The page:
This week, catch poets and writers from all over Australia from the comfort of your own bed at the Digital Writers Festival (if you aren’t reliving ’97 download speeds). Don’t miss Brisbabes Rae White, Rebecca JessenQUT Lit Salon (feat. Emily O’Grady, Rebecca Cheers, Mindy Gill, Annabelle de Paola, and more) – and download yourself a sick new zine while you’re there.

What’re you waiting for? Get On-Line!*

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*It took over an hour to upload these gifs… but Neopets still loads okay. 👌

Queensland Writers Fellowship

I’m writing to you through the gentle fog of a well-earned hangover. I’m still in stunned disbelief, but I have the certificate now, and it says I won a Fellowship at the Queensland Literary Awards.

This is absolutely life-changing stuff. Let’s be real: I’m a postgrad student writing poetry in Australia. Making ends meet and saving energy for creative work is a challenge, especially in what has been a varied and strange year. But through 2017 (I guess I’m allowed to toot my own horn on today of all days?), I feel I’ve been writing bolder, sharper poetry – my best yet – and I’m so, so grateful (and relieved and amazed and flabbergasted) to receive a prize that both legitimises my work and buys me real time to write in 2018.

It’s especially wonderful to be recognised by the Queensland Literary Awards – Brisbane is the most consistent character in my writing. This prize means I’ll actually have the time and means to make the various daft paeans to my city I’ve been desperately wanting to: poetry travel guides to lost and uncanny Brisbanes across zines, collages and digital artefacts. I can finish my second manuscript. And I am going to find that damn Dragoncoaster.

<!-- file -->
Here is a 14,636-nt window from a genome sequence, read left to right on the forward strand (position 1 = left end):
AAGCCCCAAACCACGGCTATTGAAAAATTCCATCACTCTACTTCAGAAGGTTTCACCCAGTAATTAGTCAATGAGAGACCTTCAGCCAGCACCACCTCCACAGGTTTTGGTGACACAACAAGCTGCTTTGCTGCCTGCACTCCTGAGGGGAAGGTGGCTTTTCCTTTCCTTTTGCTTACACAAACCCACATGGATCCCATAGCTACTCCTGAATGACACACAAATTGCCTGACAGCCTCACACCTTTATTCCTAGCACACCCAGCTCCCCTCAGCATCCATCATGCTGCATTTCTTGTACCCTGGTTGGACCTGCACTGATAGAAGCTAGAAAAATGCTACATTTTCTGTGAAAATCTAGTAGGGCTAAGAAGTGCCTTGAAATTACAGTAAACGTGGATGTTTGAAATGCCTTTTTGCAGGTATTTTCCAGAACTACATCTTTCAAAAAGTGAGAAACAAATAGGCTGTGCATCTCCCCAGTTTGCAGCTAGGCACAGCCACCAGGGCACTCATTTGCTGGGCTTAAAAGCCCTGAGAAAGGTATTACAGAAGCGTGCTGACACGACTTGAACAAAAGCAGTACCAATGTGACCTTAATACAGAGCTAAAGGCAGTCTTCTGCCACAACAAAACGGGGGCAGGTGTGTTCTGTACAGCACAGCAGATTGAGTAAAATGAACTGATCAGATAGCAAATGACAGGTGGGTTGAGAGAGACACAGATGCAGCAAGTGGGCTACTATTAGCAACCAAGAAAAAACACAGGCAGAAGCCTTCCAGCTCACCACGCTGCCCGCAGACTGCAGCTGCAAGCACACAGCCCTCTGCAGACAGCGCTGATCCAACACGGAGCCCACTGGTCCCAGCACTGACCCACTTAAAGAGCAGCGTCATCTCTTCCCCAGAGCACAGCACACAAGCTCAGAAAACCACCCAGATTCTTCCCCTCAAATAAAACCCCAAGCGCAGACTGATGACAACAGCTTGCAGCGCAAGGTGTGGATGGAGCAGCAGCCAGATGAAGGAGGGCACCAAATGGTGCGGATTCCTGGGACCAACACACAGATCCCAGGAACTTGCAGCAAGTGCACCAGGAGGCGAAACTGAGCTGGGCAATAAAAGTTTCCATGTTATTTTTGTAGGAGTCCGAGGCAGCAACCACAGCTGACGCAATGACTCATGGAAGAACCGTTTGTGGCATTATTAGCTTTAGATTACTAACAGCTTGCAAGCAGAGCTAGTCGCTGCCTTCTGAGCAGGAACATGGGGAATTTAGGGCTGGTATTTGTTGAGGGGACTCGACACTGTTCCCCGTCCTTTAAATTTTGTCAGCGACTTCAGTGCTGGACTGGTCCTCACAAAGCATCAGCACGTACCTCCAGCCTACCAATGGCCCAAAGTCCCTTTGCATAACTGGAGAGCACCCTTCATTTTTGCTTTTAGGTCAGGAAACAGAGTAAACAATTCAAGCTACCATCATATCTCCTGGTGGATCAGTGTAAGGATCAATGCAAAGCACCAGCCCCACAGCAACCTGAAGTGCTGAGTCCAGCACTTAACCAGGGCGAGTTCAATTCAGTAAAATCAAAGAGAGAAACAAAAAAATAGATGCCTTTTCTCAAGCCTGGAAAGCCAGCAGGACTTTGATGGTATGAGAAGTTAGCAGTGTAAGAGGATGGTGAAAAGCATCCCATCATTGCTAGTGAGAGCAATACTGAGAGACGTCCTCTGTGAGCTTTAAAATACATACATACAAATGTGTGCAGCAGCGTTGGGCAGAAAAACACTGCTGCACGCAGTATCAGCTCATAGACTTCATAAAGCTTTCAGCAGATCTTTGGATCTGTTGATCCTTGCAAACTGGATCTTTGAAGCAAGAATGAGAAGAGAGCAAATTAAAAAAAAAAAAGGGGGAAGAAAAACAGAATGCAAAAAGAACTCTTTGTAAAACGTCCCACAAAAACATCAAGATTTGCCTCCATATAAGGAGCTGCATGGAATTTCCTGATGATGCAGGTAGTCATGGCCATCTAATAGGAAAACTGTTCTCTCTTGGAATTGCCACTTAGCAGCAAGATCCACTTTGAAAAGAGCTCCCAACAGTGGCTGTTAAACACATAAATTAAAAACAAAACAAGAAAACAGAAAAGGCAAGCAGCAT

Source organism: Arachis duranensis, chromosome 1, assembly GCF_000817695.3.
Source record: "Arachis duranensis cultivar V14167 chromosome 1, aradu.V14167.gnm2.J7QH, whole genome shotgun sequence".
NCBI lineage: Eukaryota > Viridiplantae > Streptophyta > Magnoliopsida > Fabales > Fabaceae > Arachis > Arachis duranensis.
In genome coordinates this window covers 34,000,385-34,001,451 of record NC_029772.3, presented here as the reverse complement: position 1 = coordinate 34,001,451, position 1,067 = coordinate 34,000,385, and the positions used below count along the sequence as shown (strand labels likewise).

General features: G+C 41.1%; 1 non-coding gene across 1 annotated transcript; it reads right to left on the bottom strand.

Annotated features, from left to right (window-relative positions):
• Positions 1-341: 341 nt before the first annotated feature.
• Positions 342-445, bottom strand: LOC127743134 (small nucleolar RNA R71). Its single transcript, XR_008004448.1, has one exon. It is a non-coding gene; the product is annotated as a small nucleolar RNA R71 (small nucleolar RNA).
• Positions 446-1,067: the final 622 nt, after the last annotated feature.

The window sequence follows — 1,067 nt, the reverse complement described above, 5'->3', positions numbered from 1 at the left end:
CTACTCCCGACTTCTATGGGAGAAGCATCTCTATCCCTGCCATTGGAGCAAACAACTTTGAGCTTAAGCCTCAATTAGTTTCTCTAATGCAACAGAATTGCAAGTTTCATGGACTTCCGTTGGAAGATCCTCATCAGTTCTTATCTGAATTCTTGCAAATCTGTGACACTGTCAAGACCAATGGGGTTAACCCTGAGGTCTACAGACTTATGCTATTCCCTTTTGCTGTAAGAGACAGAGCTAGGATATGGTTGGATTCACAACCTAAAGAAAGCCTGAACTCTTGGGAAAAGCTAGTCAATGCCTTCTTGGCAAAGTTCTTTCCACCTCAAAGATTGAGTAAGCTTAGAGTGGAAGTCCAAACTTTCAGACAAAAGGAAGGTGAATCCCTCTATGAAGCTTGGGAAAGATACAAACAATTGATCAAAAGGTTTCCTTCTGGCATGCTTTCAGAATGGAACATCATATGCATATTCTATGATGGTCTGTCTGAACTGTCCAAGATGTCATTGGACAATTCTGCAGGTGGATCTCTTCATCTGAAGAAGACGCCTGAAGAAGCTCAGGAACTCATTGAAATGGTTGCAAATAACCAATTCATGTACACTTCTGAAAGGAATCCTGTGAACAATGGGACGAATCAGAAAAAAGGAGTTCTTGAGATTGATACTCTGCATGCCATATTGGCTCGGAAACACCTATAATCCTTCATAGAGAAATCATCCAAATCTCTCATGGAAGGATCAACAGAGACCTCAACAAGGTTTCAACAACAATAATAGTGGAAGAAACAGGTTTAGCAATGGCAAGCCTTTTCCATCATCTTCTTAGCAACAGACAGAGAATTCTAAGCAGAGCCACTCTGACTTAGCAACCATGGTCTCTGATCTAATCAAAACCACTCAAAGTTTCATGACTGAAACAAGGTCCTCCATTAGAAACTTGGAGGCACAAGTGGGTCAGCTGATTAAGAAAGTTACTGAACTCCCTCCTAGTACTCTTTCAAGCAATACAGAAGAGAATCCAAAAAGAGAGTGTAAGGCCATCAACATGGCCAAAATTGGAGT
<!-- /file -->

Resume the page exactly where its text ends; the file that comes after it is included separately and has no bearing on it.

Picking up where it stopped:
Last night was also the night I felt like I finally “emerged” after several years of occupying a strange grey space between “emerging” and “established” writer. Thank you so much to the QWF judges for thinking of me as a grown-up, and thank you for helping me pay my rent and go to the dentist so I can write in a room of my own, with all my teeth.

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Congratulations to my fellow winners and finalists of this year’s Queensland Literary Awards. I hope you, too, are eating cheese jaffles in bed with your cat this morning. (Pictured above are my co-Fellows, Linda Neil and Mirandi Riwoe.)

Many, many thanks are due. Each of these thanks comes wrapped in a very sparkly ribbon, but if you hold it in your hand it is cool and has weight, like a river-stone:

  • The Queensland Literary Awards and State Library of Queensland;
  • Sarah Holland-Batt and Rohan Wilson, my champions and cheerleaders at QUT;
  • Francis, the best and most precious of all humans, whose voice got me (and gets me) through this year;
  • My loving parents, Kathy and Derek, who put Babette Cole’s Princess Smartypants in my young (probably sticky) hands;
  • Tamryn Bennett and the Red Room Poetry Company, who’ve always supported my work;
  • My long-time collaborator and beer pal, composer Timothy Tate – it has been a pleasure to share each success over 15 years of friendship;
  • Woolf Pack‘s Rebecca Cheers, Cordite‘s Kent MacCarter, and my Voiceworks Magazine editors and co-editors;
  • The QUT poetry crew, with special congratulations to my fellow Fellow, Mirandi Riwoe, Queensland Premier’s Young Publishers and Writers Award winner Mindy Gill, and finalists Emily O’Grady and Anna Jacobson (who was also shortlisted in the Emerging Writer Manuscript Award);
  • Sally, for the impromptu writing residency in your home (and perfect NY woods) earlier this year;
  • Kentucky Route Zero and Cardboard Computer, for expanding and challenging the way I think about poetry and space (and working-title inspiration); and
  • Every friend, support person and cat who has believed in me. You keep me afloat.

Here, as a reminder to myself forever, are the judge’s comments:

It was the ambition and design of Zenobia Frost’s proposed poetry collection A Museum of Dwellings that impressed the judges. The collection aims to examine some of the most pressing concerns in our relationship with space and place in the 21st Century, including psychogeography, travel, urban development and displacement, and this with a very Queensland focus. Frost’s poetry is both elegant and philosophically sophisticated and the panel agreed she is likely to produce a work of lasting significance.

Philosophically sophisticated! Me!❣️

Here is a final important gif expressing my feelings today:

scully2bfollows2bher2bdreams